ESA Researchers Discover Several Galaxies Through Infrared Telescope
Researchers from University of Sussex have discovered that three or four galaxies are responsible for the glow of heated dust reaching our planet, opposing the commonly assumed thought that the dusty glow is only coming from one galaxy.
According to the study published in the Monthly Notices of the Royal Astronomical Society, this discovery may help the researchers further understand the relationship of galaxies that are close together. Their findings also added billions of galaxies that are not yet known.
Due to the far-infrared observations of the European Space Agency's Herschel Space Observatory the images that were produced are in low resolution, making objects detected by the Hershel to be blurred over an area about 26 times as large as the Milky Way Galaxy. This abundance of galaxies are making it difficult for researchers to pinpoint the one responsible for the dust glow.
To overcome this difficulty, researchers reevaluated the numbers of dusty galaxies that exist using new statistical methods. These new methods were also used in order to determine the best possible way to split up the light detected by Herschel in accordance to the positions of previously known nearby galaxies.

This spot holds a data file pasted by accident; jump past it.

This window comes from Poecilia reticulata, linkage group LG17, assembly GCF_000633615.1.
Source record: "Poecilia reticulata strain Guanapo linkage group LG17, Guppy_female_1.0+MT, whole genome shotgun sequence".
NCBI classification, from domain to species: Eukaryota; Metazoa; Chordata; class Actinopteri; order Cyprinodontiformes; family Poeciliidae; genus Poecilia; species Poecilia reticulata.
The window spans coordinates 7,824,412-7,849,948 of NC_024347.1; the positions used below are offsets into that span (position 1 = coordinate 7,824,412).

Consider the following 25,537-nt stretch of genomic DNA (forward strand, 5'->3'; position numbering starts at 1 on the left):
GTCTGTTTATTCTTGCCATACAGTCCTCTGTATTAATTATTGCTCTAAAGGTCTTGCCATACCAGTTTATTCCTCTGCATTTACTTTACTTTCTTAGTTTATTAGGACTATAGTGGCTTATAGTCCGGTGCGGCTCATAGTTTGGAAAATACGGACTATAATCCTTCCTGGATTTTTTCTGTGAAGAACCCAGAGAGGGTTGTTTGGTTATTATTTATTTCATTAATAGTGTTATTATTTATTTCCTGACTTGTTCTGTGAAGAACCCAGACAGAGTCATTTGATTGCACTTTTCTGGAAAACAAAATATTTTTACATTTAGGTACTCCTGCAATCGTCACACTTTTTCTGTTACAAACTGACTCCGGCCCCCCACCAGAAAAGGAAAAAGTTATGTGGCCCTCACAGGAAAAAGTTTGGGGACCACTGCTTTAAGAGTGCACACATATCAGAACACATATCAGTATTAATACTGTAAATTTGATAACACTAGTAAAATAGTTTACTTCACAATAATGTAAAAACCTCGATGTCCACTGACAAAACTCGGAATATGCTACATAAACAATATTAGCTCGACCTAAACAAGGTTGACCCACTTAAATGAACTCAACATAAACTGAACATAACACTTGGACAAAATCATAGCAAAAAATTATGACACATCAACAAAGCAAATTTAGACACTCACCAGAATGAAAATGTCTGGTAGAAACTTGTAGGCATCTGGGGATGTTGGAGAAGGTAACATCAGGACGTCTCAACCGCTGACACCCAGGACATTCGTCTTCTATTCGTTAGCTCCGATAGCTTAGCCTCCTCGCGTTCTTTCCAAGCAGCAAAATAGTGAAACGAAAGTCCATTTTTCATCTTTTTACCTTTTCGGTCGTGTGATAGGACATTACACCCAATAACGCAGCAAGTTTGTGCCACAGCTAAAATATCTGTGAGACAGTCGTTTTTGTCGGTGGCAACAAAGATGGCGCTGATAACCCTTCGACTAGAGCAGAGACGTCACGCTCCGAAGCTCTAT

Using the new statistical method, the researchers then theorized that one galaxy is responsible for the glowing dust if it is located in the exact center of the dust glow, while more than one galaxy is responsible for the dust glow if there are no galaxy found in the middle and if the glow is not perfectly round.
The researchers used this method in 360 objects detected at 250 micron by Herschel within the COSMOS field. Upon crunching all the data, researcher found out that 95 percent of the sampled objects were made out of at least two dust-bright galaxies hiding within the low-resolution images from Herschel.
"Even after being revealed as multiple galaxies, each galaxy is still very bright, and forming a lot of new stars. The fact that there are several bright galaxies so close to each other on the sky may mean that they're interacting with each other, which might help explain how they got so bright in the first place," said Dr Jillian Scudder, lead author and Postdoctoral Research Fellow in Astrophysics, in a statement.